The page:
Stephen King doesn't want to hear your theories about The Shining — especially if they involve "faked" Apollo landings or Native American genocide: According to a new Q&A in Rolling Stone, the 67-year-old horror master wasn’t a big fan of last year’s Room 237, the acclaimed documentary that explored the alleged meanings of Stanley Kubrick’s 1980 film version of The Shining. “I watched about half of it and got sort of impatient with it and turned it off,” he tells the magazine. “These guys were reaching. I’ve never had much patience for academic bullshit. It’s like Dylan says, ‘You give people a lot of knives and forks, they’ve gotta cut something.’ And that was what was going on in that movie.”
King, by the way, still hates Kubrick’s take on his 1977 novel — despite the film becoming one of the best-reviewed adaptations of the author’s work. "People absolutely love [the film version], and they don’t understand why I don’t," he says. "In the book, there’s an actual arc where you see this guy, Jack Torrance, trying to be good, and little by little he moves over to this place where he’s crazy. And as far as I was concerned, when I saw the movie, Jack was crazy from the first scene. I had to keep my mouth shut at the time. It was a screening, and Nicholson was there. But I’m thinking to myself the minute he’s on the screen, ‘Oh, I know this guy. I’ve seen him in five motorcycle movies, where Jack Nicholson played the same part.’"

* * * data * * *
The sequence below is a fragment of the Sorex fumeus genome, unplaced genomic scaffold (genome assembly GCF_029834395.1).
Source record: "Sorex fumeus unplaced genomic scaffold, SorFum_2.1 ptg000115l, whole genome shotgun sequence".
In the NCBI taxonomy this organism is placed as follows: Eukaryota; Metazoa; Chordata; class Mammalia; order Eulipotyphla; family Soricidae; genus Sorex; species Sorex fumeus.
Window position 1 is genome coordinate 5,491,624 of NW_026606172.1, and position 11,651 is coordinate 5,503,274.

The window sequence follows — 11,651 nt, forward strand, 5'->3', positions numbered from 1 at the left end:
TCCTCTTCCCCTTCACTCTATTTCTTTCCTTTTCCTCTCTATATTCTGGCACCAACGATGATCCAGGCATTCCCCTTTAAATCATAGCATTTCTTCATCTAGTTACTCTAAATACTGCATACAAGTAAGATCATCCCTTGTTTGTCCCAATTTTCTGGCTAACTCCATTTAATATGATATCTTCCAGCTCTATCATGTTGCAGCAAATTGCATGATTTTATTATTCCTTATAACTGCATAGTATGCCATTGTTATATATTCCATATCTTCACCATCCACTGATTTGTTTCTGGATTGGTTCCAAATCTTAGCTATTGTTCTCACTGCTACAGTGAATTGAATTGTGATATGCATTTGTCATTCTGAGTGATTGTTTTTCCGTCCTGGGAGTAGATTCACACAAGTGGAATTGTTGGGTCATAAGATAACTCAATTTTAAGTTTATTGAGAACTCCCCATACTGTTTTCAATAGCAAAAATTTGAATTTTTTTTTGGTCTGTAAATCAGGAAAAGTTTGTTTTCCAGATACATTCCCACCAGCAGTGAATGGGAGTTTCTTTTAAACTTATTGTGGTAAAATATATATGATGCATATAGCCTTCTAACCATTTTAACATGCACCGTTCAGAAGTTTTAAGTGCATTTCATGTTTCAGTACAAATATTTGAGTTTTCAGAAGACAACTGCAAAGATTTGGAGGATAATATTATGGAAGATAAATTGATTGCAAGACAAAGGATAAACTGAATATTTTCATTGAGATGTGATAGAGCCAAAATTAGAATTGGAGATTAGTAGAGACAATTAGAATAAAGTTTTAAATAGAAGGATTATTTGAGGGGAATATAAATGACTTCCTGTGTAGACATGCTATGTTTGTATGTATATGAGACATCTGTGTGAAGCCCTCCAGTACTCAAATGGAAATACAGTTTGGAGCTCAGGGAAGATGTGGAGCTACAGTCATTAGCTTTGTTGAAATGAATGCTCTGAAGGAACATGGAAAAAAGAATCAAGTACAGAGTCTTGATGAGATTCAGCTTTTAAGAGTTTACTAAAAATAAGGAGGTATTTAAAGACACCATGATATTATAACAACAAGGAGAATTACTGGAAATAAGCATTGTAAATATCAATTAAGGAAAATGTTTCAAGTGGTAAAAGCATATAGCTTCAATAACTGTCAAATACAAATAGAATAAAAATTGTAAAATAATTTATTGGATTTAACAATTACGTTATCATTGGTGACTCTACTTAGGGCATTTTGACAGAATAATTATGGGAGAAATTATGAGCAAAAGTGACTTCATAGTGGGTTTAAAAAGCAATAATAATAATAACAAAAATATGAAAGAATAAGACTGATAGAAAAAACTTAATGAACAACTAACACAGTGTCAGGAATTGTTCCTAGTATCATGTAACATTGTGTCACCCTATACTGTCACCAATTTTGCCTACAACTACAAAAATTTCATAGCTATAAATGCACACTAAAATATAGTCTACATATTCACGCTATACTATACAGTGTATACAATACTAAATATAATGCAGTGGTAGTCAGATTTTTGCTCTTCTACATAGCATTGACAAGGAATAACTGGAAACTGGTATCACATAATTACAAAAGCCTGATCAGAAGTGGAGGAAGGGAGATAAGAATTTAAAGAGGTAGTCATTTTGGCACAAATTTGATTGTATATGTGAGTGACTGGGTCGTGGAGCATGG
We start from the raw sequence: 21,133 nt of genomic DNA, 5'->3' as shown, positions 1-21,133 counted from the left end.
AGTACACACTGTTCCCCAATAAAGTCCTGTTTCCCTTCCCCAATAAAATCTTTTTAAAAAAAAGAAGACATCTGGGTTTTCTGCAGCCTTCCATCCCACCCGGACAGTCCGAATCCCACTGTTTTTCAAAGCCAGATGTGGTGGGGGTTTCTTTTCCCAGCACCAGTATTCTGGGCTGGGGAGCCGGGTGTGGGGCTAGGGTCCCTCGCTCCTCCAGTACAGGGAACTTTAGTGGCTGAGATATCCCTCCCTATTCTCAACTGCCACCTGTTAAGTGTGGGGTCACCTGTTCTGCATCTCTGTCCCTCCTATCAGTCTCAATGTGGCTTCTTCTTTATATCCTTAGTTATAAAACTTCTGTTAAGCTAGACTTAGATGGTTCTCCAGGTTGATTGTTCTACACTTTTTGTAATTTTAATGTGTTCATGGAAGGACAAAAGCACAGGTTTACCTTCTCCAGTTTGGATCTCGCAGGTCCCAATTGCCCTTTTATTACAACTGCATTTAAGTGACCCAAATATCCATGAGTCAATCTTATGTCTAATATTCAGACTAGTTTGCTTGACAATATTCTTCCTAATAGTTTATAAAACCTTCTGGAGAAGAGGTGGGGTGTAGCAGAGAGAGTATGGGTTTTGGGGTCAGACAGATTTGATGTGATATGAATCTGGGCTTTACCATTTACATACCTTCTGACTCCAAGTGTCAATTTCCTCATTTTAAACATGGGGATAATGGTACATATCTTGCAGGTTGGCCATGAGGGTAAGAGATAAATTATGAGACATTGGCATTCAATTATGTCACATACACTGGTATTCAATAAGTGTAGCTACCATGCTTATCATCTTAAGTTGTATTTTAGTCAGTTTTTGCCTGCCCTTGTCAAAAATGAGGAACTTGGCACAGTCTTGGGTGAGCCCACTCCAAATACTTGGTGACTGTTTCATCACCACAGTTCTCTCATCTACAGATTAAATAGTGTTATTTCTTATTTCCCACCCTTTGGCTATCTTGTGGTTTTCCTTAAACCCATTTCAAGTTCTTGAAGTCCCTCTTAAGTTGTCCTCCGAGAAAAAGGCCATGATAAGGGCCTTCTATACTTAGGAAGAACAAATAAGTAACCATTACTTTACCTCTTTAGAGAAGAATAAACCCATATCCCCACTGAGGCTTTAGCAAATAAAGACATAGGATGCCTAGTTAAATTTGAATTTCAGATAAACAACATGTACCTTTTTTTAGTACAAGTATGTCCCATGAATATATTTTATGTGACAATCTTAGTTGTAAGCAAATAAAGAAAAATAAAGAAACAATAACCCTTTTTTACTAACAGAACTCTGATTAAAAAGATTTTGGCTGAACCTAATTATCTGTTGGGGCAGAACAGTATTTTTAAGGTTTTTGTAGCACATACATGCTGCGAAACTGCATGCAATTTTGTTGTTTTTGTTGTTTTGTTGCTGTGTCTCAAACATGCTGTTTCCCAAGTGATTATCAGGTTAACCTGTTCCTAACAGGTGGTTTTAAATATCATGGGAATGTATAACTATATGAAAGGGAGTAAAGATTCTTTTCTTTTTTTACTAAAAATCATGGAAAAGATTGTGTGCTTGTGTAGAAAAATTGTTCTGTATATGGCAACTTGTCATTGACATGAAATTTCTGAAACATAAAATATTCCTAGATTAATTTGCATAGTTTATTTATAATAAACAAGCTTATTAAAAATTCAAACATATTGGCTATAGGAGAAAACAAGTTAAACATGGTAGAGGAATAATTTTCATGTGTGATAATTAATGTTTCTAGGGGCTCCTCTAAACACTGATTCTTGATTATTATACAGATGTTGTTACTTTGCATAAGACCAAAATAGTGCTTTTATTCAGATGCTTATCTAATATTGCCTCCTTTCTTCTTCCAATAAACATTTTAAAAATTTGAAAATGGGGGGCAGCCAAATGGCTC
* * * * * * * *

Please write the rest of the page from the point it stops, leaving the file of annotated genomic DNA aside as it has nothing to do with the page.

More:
For the record, King does love a few of his movies, including Stand by Me, Shawshank Redemption, Green Mile, Misery, Dolores Claiborne and Cujo. Somewhere, the little troll from Cat’s Eye is hanging his jingle-jangle hat in shame.
Watch the trailer for Room 237 below: